Japan Criticized for Training Myanmar Junta Officers

Members of the international organization Human Rights Watch, have criticized Japan’s Defense Ministry for allowing Myanmar military personnel to join the Japanese education and training program after its coup in February last year.

Human Rights Watch official Teppei Kasai said the ministry’s program “leads to bolstering the military’s violence” and “tramples on the sentiments of people in Myanmar.”

Earlier, Defense Minister Nobuo Kishi said that the ministry has yet to decide if it will accept personnel from Myanmar in the new fiscal year.

“We will respond properly,” Kishi said.

The ministry said the program was designed for foreign personnel “to understand the Self-Defense Forces (SDF) under civilian control and utilize that understanding in their own countries.”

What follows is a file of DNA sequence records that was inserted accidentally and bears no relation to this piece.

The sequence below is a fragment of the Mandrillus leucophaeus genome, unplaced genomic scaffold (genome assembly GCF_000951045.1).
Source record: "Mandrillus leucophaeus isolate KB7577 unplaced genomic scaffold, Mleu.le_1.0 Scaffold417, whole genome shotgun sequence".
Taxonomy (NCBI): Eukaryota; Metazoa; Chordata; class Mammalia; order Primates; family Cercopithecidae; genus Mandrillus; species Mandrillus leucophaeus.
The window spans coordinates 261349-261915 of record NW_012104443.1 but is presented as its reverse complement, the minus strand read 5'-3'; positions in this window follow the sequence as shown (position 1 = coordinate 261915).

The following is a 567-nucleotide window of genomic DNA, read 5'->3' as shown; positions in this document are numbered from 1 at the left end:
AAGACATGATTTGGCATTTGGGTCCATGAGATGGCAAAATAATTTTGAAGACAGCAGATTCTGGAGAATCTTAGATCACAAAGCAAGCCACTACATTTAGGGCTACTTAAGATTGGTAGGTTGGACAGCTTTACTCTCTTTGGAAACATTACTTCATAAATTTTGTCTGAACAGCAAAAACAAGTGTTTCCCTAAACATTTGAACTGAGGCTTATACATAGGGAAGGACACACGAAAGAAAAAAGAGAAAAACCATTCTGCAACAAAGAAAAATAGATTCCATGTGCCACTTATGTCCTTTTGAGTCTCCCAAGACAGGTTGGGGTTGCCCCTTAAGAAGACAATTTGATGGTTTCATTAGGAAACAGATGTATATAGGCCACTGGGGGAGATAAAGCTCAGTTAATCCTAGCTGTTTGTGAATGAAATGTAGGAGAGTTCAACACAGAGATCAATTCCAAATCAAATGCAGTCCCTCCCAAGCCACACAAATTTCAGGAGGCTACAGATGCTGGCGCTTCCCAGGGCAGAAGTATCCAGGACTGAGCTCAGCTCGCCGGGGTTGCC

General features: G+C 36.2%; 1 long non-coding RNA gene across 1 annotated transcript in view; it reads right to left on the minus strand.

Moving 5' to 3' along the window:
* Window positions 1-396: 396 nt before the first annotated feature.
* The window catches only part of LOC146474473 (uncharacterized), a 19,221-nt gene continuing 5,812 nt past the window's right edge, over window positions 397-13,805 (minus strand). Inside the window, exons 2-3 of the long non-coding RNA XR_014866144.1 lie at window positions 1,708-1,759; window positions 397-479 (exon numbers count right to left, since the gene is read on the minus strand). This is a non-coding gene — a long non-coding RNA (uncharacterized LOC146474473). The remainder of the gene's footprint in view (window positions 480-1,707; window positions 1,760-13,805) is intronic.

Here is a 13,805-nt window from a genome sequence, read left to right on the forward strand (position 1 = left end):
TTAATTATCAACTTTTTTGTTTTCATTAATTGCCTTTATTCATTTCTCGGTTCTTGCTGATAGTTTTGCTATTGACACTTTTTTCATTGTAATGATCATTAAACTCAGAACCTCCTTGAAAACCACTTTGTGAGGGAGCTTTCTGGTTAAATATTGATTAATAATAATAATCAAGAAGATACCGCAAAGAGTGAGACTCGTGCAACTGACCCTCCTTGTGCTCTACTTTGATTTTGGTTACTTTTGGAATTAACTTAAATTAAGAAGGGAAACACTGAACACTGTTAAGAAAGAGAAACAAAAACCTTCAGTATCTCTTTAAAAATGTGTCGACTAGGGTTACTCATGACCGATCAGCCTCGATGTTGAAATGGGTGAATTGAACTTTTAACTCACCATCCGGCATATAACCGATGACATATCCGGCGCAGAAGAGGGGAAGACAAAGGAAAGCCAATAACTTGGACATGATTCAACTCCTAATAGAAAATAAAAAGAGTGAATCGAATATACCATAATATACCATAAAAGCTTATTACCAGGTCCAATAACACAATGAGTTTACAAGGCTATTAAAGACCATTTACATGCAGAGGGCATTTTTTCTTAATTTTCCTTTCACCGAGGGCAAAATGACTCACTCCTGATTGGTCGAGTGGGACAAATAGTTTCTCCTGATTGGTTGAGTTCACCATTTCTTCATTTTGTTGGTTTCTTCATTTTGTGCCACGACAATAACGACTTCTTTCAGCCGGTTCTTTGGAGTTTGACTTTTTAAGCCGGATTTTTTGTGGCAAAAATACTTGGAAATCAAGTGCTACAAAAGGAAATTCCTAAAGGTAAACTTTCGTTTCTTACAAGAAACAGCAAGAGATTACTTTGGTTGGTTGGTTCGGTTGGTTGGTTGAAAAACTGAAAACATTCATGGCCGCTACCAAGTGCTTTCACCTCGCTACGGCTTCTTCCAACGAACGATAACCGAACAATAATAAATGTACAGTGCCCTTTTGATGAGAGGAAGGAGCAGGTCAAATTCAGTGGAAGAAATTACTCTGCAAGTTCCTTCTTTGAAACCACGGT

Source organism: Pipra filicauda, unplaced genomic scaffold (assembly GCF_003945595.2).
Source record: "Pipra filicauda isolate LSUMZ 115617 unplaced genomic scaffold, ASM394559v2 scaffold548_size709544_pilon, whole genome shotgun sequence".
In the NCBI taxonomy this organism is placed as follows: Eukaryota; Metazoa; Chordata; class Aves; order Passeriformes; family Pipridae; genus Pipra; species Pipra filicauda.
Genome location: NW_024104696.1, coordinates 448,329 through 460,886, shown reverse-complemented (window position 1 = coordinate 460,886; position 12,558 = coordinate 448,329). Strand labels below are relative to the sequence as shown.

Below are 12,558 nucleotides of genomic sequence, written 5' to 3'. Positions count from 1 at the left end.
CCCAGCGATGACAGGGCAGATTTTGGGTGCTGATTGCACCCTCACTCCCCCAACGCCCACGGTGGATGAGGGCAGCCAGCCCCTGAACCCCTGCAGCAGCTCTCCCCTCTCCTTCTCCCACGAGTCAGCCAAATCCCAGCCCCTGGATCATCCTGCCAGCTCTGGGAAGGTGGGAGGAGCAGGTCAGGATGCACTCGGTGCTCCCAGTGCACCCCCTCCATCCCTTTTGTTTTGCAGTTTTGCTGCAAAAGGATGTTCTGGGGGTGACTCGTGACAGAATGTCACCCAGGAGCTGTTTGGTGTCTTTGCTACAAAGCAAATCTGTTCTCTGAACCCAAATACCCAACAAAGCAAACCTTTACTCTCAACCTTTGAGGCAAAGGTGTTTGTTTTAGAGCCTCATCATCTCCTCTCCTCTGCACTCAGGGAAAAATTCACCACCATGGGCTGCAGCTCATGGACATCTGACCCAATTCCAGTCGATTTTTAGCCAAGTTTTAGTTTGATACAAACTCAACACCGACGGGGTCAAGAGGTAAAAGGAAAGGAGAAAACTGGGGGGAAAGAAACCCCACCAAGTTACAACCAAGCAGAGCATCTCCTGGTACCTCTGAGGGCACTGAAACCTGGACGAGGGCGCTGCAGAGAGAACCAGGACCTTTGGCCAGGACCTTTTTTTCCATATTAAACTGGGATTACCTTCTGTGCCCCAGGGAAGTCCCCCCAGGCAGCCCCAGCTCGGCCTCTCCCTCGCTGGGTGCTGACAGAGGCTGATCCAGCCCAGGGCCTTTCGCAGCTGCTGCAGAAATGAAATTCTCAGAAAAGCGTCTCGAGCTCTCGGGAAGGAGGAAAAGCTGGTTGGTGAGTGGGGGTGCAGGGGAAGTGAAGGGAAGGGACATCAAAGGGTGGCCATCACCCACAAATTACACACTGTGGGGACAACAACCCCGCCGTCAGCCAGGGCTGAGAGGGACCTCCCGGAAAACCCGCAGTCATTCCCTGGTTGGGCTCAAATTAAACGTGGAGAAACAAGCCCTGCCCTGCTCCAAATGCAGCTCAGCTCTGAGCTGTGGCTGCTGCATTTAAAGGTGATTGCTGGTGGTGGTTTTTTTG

In December, a defense ministry official told Human Rights Watch that eight cadets from Myanmar were attending the academy, and at least two of them joined after the coup. 

Human Rights Watch released a statement in the same month, urging the Japanese government to break ties with the Myanmar military and to immediately suspend the study abroad program.

If the ministry continues to accept Myanmar personnel, it would effectively “support a military that has killed many citizens,” the statement said.

The statement also noted that Australia suspended cooperation with the Myanmar military in March 2021.

The Japanese Human Resources Development Division said the program assumes senior officials and others from Myanmar will build personal relationships and change the military from within after they return home from Japan.

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